Hereford (/ˈhɛrɪfərd/ (listen)) is a cathedral city, civil parish and county town of Herefordshire, England. It lies on the River Wye, approximately 16 miles (26 km) east of the border with Wales, 24 miles (39 km) southwest of Worcester, and 23 miles (37 km) northwest of Gloucester. With a population of 58,896,[1] it is the largest settlement in the county.

The name "Hereford" is said to come from the Anglo-Saxon "here", an army or formation of soldiers, and the "ford", a place for crossing a river. If this is the origin it suggests that Hereford was a place where a body of armed men forded or crossed the Wye. The Welsh name for Hereford is Henffordd, meaning "old road", and probably refers to the Roman road and Roman settlement at nearby Stretton Sugwas. Much of the county of Herefordshire was Welsh-speaking, as reflected in the Welsh names of many places in the county (see History of Herefordshire).

An early town charter from 1189 granted by Richard I of England describes it as "Hereford in Wales".[2] Hereford has been recognised as a city since time immemorial, with the status being reconfirmed as recently as October 2000.[3][4]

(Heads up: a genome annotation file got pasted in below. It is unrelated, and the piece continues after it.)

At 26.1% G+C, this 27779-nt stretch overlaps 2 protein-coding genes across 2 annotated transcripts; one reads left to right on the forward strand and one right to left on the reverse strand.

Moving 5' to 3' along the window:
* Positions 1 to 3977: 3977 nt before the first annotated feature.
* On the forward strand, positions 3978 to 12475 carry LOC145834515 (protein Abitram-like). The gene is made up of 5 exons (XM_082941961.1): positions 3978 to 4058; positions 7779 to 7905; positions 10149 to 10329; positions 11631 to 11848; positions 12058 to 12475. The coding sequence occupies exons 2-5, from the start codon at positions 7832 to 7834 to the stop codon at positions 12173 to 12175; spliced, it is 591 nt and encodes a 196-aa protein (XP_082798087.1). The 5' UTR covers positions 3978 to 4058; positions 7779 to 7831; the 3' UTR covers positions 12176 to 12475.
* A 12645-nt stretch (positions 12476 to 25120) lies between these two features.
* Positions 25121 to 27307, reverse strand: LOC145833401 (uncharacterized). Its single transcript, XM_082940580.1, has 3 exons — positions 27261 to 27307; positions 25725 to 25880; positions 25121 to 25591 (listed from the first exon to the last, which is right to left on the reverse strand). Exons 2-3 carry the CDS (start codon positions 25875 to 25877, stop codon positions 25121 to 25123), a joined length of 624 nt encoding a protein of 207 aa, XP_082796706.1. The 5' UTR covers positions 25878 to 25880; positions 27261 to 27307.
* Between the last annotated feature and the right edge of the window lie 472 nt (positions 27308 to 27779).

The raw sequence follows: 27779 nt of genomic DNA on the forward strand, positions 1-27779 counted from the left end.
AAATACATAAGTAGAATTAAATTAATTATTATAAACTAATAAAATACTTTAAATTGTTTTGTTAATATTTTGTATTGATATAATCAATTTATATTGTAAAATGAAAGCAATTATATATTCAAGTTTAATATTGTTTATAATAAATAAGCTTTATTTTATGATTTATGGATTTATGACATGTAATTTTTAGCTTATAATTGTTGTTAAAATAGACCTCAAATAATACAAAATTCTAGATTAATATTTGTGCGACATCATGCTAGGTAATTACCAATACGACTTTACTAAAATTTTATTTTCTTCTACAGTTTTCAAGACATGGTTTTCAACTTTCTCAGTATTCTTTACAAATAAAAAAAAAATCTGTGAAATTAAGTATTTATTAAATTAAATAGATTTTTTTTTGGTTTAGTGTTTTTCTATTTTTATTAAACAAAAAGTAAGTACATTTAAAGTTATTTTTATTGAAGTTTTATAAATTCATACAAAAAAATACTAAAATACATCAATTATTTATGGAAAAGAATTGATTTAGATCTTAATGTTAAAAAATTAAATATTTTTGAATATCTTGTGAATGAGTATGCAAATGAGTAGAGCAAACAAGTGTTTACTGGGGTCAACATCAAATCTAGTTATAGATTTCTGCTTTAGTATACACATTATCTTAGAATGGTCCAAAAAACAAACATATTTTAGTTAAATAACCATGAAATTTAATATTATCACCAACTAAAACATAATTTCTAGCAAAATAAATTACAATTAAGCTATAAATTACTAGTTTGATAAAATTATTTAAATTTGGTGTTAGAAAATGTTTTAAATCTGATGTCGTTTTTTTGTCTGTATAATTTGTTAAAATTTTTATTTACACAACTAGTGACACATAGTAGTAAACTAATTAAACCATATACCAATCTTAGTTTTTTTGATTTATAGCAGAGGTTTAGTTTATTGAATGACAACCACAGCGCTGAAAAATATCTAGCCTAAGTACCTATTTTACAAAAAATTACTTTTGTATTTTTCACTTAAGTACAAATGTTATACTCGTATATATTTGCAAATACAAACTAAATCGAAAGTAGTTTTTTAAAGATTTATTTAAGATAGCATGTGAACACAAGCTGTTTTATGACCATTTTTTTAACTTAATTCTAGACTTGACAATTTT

It is now known chiefly as a trading centre for a wider agricultural and rural area. Products from Hereford include: cider, beer, leather goods, nickel alloys, poultry, chemicals, and cattle, including the famous Hereford breed.

Wye Bridge, Hereford

Hereford Cathedral and Wye Bridge
Hereford is located in Herefordshire
Location within Herefordshire
Population58,896 [1]
OS grid referenceSO515405
• London135.7m
Civil parish
  • Hereford
Unitary authority
Ceremonial county
Sovereign stateUnited Kingdom
Postcode districtHR1-HR4
Dialling code01432
PoliceWest Mercia
FireHereford and Worcester
AmbulanceWest Midlands
EU ParliamentWest Midlands
UK Parliament


Hereford Cathedral, from Church Street
Hereford Cathedral, from Church Street

Hereford became the seat of Putta, Bishop of Hereford, some time between AD 676 and 688, after which the settlement continued to grow due to its proximity to the border between Mercia and Wales, becoming the Saxon capital of West Mercia by the beginning of the 8th century.[5]